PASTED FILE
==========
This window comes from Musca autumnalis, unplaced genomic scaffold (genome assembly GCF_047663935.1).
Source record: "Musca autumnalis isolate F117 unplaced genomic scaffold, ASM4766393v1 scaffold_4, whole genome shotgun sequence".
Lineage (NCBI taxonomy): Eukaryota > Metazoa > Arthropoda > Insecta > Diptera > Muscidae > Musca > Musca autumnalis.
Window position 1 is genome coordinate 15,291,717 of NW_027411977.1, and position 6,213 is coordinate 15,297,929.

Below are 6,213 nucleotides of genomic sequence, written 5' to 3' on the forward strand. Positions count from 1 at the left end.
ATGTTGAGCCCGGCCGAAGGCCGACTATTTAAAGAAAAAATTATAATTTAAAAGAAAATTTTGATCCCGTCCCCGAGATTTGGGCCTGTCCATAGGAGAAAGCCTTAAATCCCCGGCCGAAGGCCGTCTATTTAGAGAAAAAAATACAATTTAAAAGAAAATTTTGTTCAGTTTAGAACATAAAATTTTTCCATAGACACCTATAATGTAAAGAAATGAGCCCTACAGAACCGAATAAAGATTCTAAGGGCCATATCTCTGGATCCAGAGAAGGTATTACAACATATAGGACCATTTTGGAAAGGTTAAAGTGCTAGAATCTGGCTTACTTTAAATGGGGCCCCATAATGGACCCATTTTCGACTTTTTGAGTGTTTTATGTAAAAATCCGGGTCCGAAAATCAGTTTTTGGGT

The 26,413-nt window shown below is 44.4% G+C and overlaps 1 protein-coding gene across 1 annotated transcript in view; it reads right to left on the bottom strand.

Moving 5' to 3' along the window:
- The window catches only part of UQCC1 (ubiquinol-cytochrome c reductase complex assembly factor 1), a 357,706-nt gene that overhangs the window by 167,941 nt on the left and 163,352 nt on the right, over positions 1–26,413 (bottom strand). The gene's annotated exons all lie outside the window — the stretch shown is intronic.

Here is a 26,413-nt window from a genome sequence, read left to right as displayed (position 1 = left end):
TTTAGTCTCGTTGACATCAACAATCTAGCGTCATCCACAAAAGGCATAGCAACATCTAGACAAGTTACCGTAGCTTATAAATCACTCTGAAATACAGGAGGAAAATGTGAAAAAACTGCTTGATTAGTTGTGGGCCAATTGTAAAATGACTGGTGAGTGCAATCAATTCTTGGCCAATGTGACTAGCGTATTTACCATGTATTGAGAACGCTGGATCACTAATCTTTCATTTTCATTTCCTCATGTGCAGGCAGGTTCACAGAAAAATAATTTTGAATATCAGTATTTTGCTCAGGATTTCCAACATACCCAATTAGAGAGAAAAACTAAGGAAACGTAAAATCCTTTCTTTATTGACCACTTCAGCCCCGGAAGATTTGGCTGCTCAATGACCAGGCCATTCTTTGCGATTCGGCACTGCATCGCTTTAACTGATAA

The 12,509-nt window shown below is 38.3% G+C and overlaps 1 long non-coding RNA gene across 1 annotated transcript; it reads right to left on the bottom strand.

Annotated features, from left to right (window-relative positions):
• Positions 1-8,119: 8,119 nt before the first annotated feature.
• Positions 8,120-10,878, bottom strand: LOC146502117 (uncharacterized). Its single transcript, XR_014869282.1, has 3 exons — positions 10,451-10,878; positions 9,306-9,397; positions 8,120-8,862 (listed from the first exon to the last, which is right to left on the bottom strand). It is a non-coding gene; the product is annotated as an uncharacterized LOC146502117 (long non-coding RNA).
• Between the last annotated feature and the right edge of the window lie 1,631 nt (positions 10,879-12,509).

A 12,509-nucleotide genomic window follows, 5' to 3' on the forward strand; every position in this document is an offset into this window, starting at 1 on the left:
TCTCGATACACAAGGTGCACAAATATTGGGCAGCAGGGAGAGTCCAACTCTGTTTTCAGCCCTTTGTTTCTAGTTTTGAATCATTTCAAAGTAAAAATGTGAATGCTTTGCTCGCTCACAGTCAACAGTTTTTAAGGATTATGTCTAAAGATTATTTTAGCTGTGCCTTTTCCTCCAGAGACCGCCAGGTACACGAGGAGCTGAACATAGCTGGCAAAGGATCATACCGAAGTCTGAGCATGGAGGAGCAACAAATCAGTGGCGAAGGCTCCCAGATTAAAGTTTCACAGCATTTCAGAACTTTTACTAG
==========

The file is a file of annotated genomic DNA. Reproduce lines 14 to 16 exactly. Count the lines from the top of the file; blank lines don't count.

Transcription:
• Positions 1-8,119: 8,119 nt before the first annotated feature.
• Positions 8,120-10,878, bottom strand: LOC146502117 (uncharacterized). Its single transcript, XR_014869282.1, has 3 exons — positions 10,451-10,878; positions 9,306-9,397; positions 8,120-8,862 (listed from the first exon to the last, which is right to left on the bottom strand). It is a non-coding gene; the product is annotated as an uncharacterized LOC146502117 (long non-coding RNA).
• Between the last annotated feature and the right edge of the window lie 1,631 nt (positions 10,879-12,509).